Chloramphenicol is a very powerful antibiotic that is effective against many different bacterial infections. It is typically used when less potent medications fail to resolve a patient's symptoms. Chloramphenicol may be given orally, through an intravenous line, or as a liquid eye drop solution depending on the type and severity of an infection. Some serious side effects and adverse reactions can occur when taking the medication, but health-care workers carefully monitor patients while they are on chloramphenicol to limit the risks of major health complications. Most people are able to start feeling better after about two weeks of daily treatment.
Drug researchers classify chloramphenicol as a bacteriostatic antimicrobial, which means that it is able to stop the growth of new bacteria in the body. When the drug reaches a bacterial cell, it penetrates the cell wall and binds to particular sections of the bacterium's RNA. It then inhibits the production and synthesis of new proteins that the cells need to grow, harness energy, and replicate. New bacteria cannot be formed, and the existing pathogens eventually expire.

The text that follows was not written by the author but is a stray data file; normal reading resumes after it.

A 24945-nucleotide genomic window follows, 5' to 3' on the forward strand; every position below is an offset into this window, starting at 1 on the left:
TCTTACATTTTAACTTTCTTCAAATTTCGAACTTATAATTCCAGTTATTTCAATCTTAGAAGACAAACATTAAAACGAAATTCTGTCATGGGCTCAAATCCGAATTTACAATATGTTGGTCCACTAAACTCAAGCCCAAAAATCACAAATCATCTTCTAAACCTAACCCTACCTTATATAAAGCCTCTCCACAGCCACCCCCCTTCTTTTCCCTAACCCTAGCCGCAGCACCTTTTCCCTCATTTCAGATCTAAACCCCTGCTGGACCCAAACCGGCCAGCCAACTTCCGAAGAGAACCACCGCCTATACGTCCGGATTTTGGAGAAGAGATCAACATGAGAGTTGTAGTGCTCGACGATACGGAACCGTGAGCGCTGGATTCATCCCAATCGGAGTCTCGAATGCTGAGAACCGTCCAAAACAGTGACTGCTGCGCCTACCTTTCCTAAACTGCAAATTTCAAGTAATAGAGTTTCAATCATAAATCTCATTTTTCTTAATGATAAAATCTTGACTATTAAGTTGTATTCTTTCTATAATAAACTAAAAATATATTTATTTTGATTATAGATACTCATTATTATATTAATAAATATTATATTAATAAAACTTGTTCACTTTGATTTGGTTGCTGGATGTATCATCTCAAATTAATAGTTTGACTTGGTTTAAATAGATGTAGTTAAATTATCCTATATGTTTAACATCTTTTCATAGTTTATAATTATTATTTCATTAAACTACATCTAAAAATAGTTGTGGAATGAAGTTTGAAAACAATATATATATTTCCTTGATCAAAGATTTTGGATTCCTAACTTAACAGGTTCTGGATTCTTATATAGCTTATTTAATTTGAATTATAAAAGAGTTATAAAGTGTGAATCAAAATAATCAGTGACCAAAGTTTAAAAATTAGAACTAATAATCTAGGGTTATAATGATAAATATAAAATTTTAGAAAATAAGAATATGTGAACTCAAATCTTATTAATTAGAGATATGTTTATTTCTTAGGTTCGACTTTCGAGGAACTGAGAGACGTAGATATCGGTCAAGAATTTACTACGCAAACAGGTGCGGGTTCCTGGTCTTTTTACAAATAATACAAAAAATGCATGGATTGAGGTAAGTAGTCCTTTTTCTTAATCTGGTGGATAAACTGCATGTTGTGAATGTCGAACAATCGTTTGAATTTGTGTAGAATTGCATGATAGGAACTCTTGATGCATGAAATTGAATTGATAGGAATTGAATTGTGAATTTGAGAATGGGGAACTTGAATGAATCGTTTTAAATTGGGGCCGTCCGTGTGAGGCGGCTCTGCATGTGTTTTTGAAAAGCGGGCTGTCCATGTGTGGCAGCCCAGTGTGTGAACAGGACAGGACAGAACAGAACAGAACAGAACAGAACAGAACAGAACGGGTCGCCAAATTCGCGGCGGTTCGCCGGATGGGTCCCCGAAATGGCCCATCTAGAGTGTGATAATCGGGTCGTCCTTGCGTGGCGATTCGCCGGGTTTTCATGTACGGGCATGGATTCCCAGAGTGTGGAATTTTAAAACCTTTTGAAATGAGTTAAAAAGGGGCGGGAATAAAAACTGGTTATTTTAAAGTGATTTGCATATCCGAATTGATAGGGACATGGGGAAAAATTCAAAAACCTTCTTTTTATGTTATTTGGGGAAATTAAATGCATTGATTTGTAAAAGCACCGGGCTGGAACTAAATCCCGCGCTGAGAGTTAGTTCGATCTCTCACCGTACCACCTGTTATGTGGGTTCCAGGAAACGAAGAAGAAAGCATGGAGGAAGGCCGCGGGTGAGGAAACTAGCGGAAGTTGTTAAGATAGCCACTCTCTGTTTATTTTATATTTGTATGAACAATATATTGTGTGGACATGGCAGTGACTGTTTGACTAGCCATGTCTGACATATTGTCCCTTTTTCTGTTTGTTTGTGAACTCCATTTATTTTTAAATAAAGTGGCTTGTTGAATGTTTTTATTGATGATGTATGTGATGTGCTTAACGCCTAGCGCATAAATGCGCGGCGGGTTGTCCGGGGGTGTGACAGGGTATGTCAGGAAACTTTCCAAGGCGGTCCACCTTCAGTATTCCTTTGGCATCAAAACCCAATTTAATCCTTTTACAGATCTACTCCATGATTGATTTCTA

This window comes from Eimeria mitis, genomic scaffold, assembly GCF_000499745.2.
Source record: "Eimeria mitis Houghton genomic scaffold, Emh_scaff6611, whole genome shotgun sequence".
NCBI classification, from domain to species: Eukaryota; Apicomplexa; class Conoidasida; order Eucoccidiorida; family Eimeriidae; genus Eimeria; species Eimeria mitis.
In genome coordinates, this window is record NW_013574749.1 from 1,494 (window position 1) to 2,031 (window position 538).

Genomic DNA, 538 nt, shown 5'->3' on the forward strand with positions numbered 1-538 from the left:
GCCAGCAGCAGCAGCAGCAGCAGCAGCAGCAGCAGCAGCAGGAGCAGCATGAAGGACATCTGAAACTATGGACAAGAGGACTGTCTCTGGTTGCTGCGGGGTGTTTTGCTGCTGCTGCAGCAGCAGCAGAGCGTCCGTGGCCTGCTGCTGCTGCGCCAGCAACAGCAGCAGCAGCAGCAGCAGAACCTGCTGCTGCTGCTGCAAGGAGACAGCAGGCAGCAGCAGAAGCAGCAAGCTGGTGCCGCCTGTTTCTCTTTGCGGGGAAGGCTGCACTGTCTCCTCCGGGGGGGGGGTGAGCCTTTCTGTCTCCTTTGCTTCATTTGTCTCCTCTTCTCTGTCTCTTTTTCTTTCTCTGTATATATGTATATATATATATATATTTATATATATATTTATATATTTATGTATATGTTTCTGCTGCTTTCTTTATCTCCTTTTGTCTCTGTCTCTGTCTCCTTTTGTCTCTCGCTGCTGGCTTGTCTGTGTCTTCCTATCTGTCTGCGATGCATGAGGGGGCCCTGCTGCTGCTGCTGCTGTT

Most doctors avoid using chloramphenicol as a first-course treatment option because of the risks involved with its use. Other antibiotics are usually tried first to see if they may be effective. If a patient does not respond after a few days, the prescribing doctor can review his or her medical history, allergy information, and current medication use to determine if chloramphenicol is safe enough to try. Hospitalized patients are typically given small intravenous doses every six hours, while people taking the drug orally are instructed to take three to four tablets or liquid doses per day. Exact dosing amounts and frequency of deliveries can vary from person to person, so it is important to check instructions with a doctor or pharmacist.
The most common side effects when taking chloramphenicol are diarrhea, nausea, vomiting, and stomach upset. A person may also develop a headache and experience minor, temporary mental confusion. Face swelling, skin hives, and breathing difficulties may be signs of an allergic reaction to the drug. Rarely, the medication can induce anemia or cause complications with bone marrow that can become serious. There also is a slight risk of developing leukemia or severe liver and heart damage as a consequence of taking the drug.
Doctors monitor use of chloramphenicol closely to avoid major complications. Blood work is regularly reviewed to make sure blood cell counts are normal and that the bacterial infection is indeed clearing up. Most patients respond well to the drug and do not experience health problems.